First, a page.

If Your Robot Buys Illegal Drugs, Have You Committed a Crime?

Illustration for article titled If Your Robot Buys Illegal Drugs, Have You Committed a Crime?

A group of Swiss artists recently set a bot free on the darknet, allowing it to purchase whatever it could with Bitcoins. Among other weird things it bought were a few ecstasy pills and a fake Hungarian passport. Now an attorney asks whether the artists could be arrested under the law as it currently stands.


University of Washington law professor Ryan Calo, who studies the legal implications of robotics, has a piece on Forbes about a thought experiment he did last year on this topic. At the time, he was just musing about what would happen if a robot bought something illegal online and mailed it to its owner as a surprise. He writes:

Given that criminal law commonly requires mens rea (Latin for an "intending mind"), it would seem the recipient of the package, even if she programmed the bot herself, might not be held criminally liable. After all, she intended to surprise herself, not to purchase contraband. This and other examples of emergent behavior create the interesting prospect of crimes without perpetrators, or so I argue.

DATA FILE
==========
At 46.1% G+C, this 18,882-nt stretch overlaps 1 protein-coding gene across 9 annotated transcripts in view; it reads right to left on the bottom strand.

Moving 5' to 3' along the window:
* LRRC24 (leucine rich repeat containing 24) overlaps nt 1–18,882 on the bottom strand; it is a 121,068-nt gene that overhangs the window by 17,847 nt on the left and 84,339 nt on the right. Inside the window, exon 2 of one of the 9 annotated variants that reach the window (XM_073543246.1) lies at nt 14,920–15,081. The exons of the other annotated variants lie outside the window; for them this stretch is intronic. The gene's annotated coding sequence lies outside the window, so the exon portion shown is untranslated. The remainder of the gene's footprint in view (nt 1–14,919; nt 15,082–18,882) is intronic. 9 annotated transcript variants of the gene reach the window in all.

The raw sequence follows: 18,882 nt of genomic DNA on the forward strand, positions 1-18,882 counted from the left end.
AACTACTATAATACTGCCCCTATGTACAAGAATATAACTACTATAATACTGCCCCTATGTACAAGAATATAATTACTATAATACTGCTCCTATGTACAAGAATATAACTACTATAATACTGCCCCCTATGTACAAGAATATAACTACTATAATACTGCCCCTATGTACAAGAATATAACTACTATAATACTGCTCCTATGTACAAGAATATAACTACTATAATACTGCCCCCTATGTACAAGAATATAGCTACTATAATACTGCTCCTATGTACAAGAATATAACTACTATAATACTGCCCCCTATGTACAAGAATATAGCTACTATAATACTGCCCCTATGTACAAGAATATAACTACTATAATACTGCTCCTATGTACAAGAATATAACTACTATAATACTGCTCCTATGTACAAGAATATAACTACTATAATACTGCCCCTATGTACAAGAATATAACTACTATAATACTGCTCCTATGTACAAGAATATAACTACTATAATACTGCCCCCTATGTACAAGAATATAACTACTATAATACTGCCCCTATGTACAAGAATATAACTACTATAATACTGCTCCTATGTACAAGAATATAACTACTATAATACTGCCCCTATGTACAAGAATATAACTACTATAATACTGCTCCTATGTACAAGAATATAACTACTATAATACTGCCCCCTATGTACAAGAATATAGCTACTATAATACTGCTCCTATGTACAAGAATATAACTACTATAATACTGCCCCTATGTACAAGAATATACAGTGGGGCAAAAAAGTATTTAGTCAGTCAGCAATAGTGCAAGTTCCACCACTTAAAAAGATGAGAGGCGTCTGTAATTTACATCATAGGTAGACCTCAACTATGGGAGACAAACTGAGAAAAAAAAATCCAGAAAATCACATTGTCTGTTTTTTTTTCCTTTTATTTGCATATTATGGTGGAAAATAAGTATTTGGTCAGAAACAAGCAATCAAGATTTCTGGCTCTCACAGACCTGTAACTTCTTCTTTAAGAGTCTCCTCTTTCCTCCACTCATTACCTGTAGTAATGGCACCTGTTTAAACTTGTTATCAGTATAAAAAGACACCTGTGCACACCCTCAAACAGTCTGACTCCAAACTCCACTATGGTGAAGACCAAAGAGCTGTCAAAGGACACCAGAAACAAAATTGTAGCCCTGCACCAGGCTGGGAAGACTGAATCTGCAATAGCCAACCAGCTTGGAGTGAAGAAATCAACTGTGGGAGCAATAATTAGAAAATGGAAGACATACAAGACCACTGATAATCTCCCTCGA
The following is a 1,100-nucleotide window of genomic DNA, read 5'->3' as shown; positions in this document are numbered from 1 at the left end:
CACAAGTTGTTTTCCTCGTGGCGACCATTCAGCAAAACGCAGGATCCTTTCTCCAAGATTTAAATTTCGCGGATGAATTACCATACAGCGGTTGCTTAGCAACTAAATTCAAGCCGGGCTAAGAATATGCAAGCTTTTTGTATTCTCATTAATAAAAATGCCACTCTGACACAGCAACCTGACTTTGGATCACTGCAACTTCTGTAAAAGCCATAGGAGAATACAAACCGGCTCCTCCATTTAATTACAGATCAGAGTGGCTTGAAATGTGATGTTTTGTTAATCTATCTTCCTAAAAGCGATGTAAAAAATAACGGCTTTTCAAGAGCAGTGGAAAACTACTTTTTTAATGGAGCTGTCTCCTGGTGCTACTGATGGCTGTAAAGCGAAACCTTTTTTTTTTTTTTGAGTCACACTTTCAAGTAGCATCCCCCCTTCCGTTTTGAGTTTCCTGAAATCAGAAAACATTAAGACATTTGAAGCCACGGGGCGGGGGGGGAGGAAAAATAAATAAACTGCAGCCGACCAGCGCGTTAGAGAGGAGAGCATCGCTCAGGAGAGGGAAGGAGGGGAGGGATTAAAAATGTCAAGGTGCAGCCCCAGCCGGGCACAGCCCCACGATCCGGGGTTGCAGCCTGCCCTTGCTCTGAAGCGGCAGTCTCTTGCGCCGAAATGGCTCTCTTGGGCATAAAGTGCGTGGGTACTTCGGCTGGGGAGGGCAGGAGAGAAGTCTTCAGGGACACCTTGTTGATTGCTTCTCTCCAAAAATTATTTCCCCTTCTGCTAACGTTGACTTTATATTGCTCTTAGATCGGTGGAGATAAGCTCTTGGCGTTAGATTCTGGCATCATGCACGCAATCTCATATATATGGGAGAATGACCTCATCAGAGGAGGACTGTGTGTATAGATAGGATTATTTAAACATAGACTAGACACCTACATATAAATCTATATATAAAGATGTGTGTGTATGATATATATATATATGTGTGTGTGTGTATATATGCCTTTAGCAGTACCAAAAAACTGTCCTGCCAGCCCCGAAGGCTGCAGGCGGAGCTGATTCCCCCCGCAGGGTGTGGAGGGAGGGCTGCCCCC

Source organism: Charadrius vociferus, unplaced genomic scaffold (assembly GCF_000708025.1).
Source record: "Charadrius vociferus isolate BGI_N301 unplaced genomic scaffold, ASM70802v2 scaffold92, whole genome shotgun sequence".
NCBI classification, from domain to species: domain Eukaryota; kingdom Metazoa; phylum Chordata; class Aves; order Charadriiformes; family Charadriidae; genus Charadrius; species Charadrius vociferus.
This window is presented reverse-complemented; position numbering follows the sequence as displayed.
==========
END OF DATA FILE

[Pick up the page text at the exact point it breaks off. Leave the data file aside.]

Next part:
But now this hypothetical has become real (or at least as real as an art project can ever be). And Calo has more to say about how the laws might be interpreted in the U.S. The issue is that crimes are often defined by statutory law, created by local legislatures, so we might see a range of outcomes:

Are these artists liable for what the bot bought? Maybe. In the United States, at least, criminal law is predominantly statutory. We would have to look to the precise wording of the federal or local law and then apply it to the facts at hand. If, for instance, the law says a person may not knowingly purchase pirated merchandise or drugs, there is an argument that the artists did not violate the law. Whereas if the law says the person may not engage in this behavior recklessly, then the artists may well be found guilty, since they released the bot into an environment where they could be substantially certain some unlawful outcome would occur. I presume they even wanted the bot to yield illegal contraband to make the installation more exciting. Wanting a bad outcome doesn't make it illegal (you cannot wish someone to death), but purposefully leaving the bot in the darknet until it yielded contraband seems hard to distinguish from intent.

Have you recklessly unleashed your bot on the internet today? Watch out — if it commits a crime, you may be held accountable in court.

Read more on Forbes



Dr Emilio Lizardo

The way I understand it:

A golfer is responsible for what his ball does, even though he never intended for it to break that window.

I am responsible for what my dog does, even though I trained him not to dig up the neighbors flowers.

A parent is responsible if a kid they never even met drives home drunk from a party at their house, even if they didn't know their 19 year old was going to be home from school the weekend they were out of town and had told him "no parties, ever."

I'm not a law professor, but this seems somewhat simple.